The Rio PMP300 is one of the first portable consumer MP3 digital audio players, and the first commercially successful one. Produced by Diamond Multimedia, it was introduced September 15, 1998 as the first in the "Rio" series of digital audio players, and it shipped later that year.
Roughly the dimensions of a deck of cards (3.5 inches by 2.5 inches and 0.625 inches thick), the Rio is black, and features an LCD screen and a circular pad with control buttons. The device has controls for skipping tracks forwards or backwards, repeat, random play and four preset equalizer settings. The LCD displays the filename of the track being played. It can play MP2 and MP3 format audio files, and has support for a variety of bitrates, including MP3 variable-bitrate (VBR) support.
It shipped with 32 MB of internal memory and has a SmartMedia slot, allowing users to add additional memory. It is powered by a single AA battery, which provides between 8 and 12 hours of playback time. Connection to a personal computer is through the computer's parallel port, with a proprietary connector on the Rio's edge.
The Rio retailed for US $200 with the ability to hold around 30 minutes of music at a bitrate of 128 kbit/s. An upgraded version was later released, which is colored translucent green and equipped with a larger 64 MB internal memory, at a cost of $250. The Rio also spawned one of the first Digital Music service providers (ASP or SaaS Cloud Service), RioPort. RioPort was the first digital music service to license secure, single-track commercial downloads from major record labels.
The Rio PMP300 was supplied with a copy of the "Music Match" software for managing the user's MP3 library. A selection of folk/country/blues MP3s were also provided, the metadata for which was in a Music Match specific format rather than as ID3 tags.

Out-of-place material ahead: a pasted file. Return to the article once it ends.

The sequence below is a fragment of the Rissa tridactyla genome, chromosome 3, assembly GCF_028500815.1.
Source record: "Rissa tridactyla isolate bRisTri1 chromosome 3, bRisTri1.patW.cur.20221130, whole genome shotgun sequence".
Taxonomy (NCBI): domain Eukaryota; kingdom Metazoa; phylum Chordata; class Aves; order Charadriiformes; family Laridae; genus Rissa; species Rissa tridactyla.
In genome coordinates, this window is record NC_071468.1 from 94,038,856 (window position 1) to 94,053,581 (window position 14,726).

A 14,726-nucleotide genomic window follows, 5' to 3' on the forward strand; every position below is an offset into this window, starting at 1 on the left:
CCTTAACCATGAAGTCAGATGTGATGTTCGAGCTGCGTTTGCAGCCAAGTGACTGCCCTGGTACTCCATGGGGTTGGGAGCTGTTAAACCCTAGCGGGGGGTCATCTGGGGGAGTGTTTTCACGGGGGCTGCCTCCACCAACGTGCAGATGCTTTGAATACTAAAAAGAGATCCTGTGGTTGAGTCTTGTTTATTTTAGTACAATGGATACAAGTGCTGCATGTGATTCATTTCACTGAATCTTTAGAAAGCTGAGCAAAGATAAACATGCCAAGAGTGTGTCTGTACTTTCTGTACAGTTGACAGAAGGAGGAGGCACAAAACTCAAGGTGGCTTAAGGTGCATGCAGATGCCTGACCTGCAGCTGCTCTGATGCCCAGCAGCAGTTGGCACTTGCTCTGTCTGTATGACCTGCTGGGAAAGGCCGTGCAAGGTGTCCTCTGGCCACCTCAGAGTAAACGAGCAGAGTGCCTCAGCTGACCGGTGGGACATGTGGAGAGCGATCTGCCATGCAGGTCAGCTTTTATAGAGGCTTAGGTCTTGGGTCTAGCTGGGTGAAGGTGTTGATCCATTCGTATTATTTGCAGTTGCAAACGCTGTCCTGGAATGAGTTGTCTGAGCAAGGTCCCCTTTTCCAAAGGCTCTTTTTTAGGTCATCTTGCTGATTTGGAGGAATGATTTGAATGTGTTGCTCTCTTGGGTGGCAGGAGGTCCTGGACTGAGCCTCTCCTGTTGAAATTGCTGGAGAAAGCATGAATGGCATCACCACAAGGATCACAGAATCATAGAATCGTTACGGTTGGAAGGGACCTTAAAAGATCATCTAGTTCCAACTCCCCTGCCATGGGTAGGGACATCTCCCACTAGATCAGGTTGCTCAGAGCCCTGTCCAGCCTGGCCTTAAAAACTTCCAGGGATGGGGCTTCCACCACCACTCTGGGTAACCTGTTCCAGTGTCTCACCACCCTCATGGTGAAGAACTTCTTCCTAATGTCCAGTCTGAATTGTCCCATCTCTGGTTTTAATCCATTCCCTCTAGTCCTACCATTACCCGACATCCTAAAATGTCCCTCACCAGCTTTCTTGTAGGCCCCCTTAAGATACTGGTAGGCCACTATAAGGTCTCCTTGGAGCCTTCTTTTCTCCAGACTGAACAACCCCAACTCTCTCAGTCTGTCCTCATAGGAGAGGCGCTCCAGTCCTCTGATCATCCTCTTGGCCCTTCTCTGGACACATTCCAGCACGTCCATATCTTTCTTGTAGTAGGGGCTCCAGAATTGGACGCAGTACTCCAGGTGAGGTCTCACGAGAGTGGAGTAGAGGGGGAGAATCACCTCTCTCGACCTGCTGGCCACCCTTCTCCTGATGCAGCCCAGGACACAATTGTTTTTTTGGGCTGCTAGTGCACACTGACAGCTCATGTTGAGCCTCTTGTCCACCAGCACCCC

The Rio PMP300 suffered from a few design flaws. The battery compartment door flap is notorious for breaking. The battery cover is difficult to repair due to the stress caused by the spring-loaded battery compartment and the fragile plastic used for the door clips. The metal hinge used to hold the compartment to the base of the unit would put strain on the plastic casing, causing cracks around the SmartMedia slot. The silver colored coating on the main central control button in the original 32 MB unit would often peel and flake off with use. The control disc would commonly fall off.
On October 8, 1998, the Recording Industry Association of America, filed suit and asked for a temporary restraining order to prevent the sale of the Rio player in the Central District Court of California, claiming the player violated the 1992 Audio Home Recording Act. See RIAA v. Diamond Multimedia.
Judge Andrea Collins issued the temporary order on October 16, but required the RIAA to post a $500,000 bond that would be used to compensate Diamond for damages incurred in the delay if Diamond eventually prevailed in court. Diamond then announced that it would temporarily delay shipment of the Rio.
After the lawsuit ended, Diamond sold 200,000 players.
Diamond no longer provides support for the Rio, and the last version of Microsoft Windows to work with Diamond's Rio software was Windows 98. Independently produced freeware programs such as "Dreaming of Brazil" or "RIOsitude" can still be used to upload audio files to the player. Similarly, limited Linux command-line based support for the Rio is provided by the "rioutils" package.
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